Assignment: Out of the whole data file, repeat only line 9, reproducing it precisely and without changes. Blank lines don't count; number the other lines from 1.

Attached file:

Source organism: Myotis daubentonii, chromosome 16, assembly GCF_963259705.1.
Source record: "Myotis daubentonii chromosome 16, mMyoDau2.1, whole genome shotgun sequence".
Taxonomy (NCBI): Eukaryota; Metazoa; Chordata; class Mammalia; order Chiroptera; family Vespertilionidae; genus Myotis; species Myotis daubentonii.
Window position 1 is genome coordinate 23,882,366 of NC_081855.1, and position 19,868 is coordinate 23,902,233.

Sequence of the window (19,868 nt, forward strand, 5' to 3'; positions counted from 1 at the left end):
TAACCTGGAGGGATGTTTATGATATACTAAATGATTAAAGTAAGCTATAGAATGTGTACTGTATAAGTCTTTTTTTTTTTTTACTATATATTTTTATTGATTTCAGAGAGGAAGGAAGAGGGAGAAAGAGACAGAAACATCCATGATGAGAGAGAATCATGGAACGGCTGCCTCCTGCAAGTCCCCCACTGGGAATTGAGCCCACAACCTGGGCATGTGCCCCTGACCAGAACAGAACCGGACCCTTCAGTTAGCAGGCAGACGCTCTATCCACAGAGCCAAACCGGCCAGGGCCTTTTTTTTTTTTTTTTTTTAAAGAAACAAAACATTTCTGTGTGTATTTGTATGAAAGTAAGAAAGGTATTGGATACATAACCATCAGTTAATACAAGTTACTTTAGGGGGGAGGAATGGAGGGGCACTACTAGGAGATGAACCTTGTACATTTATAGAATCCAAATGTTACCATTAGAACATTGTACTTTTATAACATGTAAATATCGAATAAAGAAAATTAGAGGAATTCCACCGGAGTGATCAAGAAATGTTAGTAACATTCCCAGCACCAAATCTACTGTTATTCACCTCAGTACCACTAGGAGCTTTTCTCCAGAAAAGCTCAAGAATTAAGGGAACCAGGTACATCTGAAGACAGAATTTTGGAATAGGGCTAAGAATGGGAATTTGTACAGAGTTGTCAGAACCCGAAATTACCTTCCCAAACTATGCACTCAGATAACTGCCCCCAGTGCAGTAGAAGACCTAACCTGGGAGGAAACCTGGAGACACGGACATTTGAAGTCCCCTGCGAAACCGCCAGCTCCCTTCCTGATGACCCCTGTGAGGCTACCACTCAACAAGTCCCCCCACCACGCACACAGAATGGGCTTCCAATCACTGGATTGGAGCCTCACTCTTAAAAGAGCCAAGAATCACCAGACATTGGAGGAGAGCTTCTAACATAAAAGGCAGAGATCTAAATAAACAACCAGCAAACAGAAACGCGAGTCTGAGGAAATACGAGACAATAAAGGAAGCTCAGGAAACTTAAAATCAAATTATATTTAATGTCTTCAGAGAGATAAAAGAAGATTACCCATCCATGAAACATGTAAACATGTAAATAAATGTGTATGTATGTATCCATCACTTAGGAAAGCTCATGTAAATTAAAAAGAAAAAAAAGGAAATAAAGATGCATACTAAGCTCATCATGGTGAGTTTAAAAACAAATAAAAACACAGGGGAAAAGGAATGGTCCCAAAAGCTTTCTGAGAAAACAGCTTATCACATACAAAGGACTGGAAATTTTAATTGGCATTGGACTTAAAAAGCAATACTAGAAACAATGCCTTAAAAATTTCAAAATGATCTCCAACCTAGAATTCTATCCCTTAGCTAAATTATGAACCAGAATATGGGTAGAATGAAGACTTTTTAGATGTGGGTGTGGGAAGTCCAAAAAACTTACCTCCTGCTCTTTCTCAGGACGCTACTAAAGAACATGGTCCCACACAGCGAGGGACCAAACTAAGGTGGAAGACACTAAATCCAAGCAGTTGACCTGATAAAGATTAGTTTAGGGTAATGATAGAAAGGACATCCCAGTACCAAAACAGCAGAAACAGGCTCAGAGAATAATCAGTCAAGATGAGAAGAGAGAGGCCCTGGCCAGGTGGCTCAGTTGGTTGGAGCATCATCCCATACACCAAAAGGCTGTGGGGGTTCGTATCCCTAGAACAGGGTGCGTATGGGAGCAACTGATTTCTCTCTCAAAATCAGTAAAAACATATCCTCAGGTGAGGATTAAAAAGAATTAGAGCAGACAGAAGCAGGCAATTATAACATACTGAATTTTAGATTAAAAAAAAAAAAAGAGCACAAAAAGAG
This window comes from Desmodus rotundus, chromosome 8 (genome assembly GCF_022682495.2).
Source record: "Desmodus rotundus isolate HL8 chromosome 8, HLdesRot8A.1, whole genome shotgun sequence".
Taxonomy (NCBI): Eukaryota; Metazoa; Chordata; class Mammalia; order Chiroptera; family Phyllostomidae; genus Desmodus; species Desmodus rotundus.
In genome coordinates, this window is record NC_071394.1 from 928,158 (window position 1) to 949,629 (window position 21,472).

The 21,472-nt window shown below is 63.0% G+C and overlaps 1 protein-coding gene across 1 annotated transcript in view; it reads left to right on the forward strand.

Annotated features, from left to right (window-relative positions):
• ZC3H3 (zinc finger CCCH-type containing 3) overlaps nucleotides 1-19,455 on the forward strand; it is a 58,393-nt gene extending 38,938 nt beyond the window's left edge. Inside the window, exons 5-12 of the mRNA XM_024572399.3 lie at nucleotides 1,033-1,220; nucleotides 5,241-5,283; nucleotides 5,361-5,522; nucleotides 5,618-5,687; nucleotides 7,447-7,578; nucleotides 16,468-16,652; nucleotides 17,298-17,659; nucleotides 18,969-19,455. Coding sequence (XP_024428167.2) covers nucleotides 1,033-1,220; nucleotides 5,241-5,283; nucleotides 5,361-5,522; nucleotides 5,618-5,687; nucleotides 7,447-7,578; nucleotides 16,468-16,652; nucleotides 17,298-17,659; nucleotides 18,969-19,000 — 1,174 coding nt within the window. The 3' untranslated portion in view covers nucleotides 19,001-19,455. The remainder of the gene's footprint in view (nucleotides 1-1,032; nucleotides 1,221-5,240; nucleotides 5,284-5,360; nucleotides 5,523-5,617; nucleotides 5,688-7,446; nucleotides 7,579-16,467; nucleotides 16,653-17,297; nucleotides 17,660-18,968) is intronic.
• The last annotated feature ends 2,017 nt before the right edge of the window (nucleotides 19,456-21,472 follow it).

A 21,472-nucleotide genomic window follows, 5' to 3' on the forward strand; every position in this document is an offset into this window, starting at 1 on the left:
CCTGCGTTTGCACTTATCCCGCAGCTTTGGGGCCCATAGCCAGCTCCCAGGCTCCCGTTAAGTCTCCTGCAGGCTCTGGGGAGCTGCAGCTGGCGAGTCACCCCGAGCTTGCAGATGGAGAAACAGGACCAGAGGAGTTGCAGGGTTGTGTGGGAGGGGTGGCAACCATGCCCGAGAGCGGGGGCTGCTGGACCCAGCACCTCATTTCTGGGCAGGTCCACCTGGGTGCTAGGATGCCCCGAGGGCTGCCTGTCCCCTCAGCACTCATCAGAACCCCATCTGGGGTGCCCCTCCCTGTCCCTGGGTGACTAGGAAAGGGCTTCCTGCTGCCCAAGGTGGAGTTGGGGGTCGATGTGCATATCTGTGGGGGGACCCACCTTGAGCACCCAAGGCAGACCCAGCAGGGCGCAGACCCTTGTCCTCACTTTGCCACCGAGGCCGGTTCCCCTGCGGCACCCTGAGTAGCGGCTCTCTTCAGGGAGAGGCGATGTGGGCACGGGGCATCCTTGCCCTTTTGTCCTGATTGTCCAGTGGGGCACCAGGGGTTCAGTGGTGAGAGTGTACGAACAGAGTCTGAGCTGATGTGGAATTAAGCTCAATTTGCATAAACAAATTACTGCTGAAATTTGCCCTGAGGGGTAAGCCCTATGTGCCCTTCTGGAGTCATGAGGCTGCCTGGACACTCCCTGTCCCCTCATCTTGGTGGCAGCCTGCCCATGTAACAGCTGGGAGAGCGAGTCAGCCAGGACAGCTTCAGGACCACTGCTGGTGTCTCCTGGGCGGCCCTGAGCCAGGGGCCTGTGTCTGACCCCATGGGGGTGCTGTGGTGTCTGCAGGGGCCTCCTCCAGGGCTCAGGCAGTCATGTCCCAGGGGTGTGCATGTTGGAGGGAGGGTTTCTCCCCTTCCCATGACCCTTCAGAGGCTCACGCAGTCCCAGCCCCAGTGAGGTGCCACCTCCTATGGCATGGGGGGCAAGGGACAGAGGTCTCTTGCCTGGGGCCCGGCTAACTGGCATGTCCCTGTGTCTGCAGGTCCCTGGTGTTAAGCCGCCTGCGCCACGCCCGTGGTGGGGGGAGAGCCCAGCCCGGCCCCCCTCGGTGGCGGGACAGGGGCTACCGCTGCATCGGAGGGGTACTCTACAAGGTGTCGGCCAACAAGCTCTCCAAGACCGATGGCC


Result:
Taxonomy (NCBI): Eukaryota; Metazoa; Chordata; class Mammalia; order Chiroptera; family Phyllostomidae; genus Desmodus; species Desmodus rotundus.